(time (j/query pg-db ["select MAX(checkin) from guests"]))
"Elapsed time: 187.651582 msecs"
dubious test because that postgres connection is local. anyway i'll follow your advice and try out min/max from inside the vpc and from an ion. you would expect the ion version to run fastest, right?

Joe Lane17:05:50

Yes, but the point of the ion test is to discern "What am I really measuring?"


because the ion is running in the same memory space

Joe Lane17:05:33

Yes, but more importantly, You're NOT measuring network overhead or auth fns or lambda coldstart, etc You're focusing on JUST the time it takes to do the query/db operation, many times, after a warmup period of issuing the query a few times to warm all the caches (if the data fits in cache).


Thanks @U0CJ19XAM, those are some very useful details


Curious, why are you saving the data to both a rdbms and datomic?

Joe Lane18:05:13

I don't think he is, I think he was using that as an example of what he was used to doing in other systems to achieve the same thing.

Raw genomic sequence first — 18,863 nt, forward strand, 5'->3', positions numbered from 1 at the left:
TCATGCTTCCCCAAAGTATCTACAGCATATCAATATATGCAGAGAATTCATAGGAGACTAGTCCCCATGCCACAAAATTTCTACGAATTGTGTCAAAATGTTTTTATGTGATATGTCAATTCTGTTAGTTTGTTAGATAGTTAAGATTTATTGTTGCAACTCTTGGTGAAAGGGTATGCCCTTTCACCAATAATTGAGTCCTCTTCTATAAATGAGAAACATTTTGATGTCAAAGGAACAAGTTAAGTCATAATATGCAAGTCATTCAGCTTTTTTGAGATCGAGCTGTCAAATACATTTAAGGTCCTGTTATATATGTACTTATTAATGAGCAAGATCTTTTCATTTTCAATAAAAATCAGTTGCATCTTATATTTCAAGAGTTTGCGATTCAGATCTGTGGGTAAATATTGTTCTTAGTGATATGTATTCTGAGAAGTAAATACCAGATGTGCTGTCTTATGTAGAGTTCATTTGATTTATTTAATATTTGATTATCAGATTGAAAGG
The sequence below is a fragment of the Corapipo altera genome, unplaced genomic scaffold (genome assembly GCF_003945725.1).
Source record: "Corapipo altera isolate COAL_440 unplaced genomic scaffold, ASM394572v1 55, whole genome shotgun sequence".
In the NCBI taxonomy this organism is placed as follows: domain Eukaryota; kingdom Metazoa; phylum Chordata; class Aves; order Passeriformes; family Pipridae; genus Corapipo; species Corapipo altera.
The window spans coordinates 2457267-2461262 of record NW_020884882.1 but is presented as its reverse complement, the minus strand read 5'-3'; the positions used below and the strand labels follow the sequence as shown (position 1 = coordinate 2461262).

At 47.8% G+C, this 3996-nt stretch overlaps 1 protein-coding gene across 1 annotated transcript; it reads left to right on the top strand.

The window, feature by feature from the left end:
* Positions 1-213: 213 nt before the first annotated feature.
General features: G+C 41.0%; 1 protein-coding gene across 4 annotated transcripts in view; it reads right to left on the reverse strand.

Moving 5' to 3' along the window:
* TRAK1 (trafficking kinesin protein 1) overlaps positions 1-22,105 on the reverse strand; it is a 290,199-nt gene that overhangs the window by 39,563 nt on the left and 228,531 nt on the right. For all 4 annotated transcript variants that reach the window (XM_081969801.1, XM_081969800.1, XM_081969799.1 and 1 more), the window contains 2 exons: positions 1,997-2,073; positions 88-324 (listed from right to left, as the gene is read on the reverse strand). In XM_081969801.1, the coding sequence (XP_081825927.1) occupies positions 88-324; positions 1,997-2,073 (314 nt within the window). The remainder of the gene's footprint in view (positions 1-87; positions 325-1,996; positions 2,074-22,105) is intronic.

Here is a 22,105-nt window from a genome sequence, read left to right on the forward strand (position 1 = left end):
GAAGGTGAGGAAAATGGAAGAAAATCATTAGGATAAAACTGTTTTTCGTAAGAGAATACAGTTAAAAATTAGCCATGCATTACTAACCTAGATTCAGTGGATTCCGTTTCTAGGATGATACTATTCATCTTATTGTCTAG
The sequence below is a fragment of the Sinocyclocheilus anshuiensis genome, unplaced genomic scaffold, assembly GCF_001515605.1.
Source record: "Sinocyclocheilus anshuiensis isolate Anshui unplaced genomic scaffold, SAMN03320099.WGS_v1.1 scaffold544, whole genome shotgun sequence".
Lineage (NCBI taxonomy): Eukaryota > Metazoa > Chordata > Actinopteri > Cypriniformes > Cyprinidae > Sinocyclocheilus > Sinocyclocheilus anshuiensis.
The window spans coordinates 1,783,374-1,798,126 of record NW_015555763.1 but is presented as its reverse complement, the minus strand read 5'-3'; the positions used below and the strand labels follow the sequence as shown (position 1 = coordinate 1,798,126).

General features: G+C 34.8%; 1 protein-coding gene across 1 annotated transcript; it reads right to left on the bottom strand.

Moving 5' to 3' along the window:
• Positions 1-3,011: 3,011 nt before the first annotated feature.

👍 3

where can i find docs on the map query syntax ?

Joe Lane18:05:58

On-Prem or Cloud?

Joe Lane18:05:55

There is an example of passing a map to d/q, but were you talking about the map form of the query itself?


I'm trying to figure out how to programatically generate a datomic query

Joe Lane18:05:02

Do you have a specific scenario in mind?


Imagine i had the schema like the above and I had optional fields :firstname and :lastname, and i would reduce over the inputs and programatically add {:where [ ] } clauses depending on whether the key exists or not

Joe Lane18:05:39

(cond-> '{:find [[?e ...]]
          :in [$]
          :where []}
  lastName (update :in conj '?lname)
  lastName (update :where conj '[?e :user/lastName ?lname])
  firstName (update :in conj '?fname)
  firstName (update :where conj '[?e :user/firstName ?fname]))

Joe Lane18:05:11

Just use clojure ¯\(ツ)


awesome 🙂 thanks